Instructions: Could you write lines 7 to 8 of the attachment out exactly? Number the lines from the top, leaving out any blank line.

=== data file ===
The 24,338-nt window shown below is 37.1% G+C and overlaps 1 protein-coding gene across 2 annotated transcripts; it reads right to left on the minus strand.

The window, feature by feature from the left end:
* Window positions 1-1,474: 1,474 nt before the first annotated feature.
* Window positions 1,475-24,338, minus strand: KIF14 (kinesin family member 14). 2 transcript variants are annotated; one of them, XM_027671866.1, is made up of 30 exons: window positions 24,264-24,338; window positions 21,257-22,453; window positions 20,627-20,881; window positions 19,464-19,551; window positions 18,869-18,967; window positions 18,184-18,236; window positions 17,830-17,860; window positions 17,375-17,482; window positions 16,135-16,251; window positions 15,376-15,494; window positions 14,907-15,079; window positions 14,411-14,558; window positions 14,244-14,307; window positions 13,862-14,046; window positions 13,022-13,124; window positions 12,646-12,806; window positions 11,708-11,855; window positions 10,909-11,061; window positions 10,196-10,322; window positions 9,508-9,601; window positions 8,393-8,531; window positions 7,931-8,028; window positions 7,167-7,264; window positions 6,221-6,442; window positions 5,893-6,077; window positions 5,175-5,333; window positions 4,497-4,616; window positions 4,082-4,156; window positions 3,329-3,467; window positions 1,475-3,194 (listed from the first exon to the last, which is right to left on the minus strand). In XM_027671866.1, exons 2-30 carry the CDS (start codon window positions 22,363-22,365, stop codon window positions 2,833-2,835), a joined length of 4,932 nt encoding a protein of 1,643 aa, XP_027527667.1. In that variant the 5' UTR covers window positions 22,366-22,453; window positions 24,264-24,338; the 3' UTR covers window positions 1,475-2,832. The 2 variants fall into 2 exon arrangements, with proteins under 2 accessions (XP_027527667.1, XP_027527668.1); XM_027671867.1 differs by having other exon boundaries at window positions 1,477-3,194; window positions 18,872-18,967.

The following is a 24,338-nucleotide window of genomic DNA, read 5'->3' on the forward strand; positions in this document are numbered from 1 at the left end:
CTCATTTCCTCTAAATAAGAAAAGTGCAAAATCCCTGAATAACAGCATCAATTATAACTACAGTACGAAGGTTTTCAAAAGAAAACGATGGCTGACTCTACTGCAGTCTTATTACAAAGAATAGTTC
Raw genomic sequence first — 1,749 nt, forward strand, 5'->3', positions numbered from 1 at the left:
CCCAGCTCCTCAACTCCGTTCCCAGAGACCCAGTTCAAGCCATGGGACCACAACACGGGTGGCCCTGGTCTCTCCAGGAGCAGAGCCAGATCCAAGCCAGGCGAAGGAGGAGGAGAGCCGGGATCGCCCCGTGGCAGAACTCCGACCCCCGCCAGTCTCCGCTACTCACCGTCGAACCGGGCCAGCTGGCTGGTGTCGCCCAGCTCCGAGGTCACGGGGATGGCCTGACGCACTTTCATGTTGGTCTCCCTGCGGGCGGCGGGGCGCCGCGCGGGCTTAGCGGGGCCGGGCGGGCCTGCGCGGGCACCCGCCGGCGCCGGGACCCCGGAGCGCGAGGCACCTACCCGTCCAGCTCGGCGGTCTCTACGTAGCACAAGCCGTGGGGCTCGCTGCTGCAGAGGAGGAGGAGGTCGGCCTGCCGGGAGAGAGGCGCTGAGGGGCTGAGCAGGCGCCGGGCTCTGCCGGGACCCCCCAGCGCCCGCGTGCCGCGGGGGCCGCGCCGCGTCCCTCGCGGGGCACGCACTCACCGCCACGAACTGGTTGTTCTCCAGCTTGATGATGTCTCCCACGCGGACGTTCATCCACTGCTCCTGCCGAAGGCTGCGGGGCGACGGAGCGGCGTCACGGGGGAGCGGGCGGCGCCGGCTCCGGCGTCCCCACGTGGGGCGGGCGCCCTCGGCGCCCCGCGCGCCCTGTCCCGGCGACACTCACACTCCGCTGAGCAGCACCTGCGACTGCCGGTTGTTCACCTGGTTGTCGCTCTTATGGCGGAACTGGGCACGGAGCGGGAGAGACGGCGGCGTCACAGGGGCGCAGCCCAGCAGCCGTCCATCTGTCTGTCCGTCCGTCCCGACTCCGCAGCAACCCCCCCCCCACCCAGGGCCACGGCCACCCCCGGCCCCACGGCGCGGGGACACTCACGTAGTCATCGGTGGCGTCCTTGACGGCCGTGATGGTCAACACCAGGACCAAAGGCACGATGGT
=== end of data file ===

Raw genomic sequence first — 1,749 nt, forward strand, 5'->3', positions numbered from 1 at the left:
CCCAGCTCCTCAACTCCGTTCCCAGAGACCCAGTTCAAGCCATGGGACCACAACACGGGTGGCCCTGGTCTCTCCAGGAGCAGAGCCAGATCCAAGCCAGGCGAAGGAGGAGGAGAGCCGGGATCGCCCCGTGGCAGAACTCCGACCCCCGCCAGTCTCCGCTACTCACCGTCGAACCGGGCCAGCTGGCTGGTGTCGCCCAGCTCCGAGGTCACGGGGATGGCCTGACGCACTTTCATGTTGGTCTCCCTGCGGGCGGCGGGGCGCCGCGCGGGCTTAGCGGGGCCGGGCGGGCCTGCGCGGGCACCCGCCGGCGCCGGGACCCCGGAGCGCGAGGCACCTACCCGTCCAGCTCGGCGGTCTCTACGTAGCACAAGCCGTGGGGCTCGCTGCTGCAGAGGAGGAGGAGGTCGGCCTGCCGGGAGAGAGGCGCTGAGGGGCTGAGCAGGCGCCGGGCTCTGCCGGGACCCCCCAGCGCCCGCGTGCCGCGGGGGCCGCGCCGCGTCCCTCGCGGGGCACGCACTCACCGCCACGAACTGGTTGTTCTCCAGCTTGATGATGTCTCCCACGCGGACGTTCATCCACTGCTCCTGCCGAAGGCTGCGGGGCGACGGAGCGGCGTCACGGGGGAGCGGGCGGCGCCGGCTCCGGCGTCCCCACGTGGGGCGGGCGCCCTCGGCGCCCCGCGCGCCCTGTCCCGGCGACACTCACACTCCGCTGAGCAGCACCTGCGACTGCCGGTTGTTCACCTGGTTGTCGCTCTTATGGCGGAACTGGGCACGGAGCGGGAGAGACGGCGGCGTCACAGGGGCGCAGCCCAGCAGCCGTCCATCTGTCTGTCCGTCCGTCCCGACTCCGCAGCAACCCCCCCCCCACCCAGGGCCACGGCCACCCCCGGCCCCACGGCGCGGGGACACTCACGTAGTCATCGGTGGCGTCCTTGACGGCCGTGATGGTCAACACCAGGACCAAAGGCACGATGGT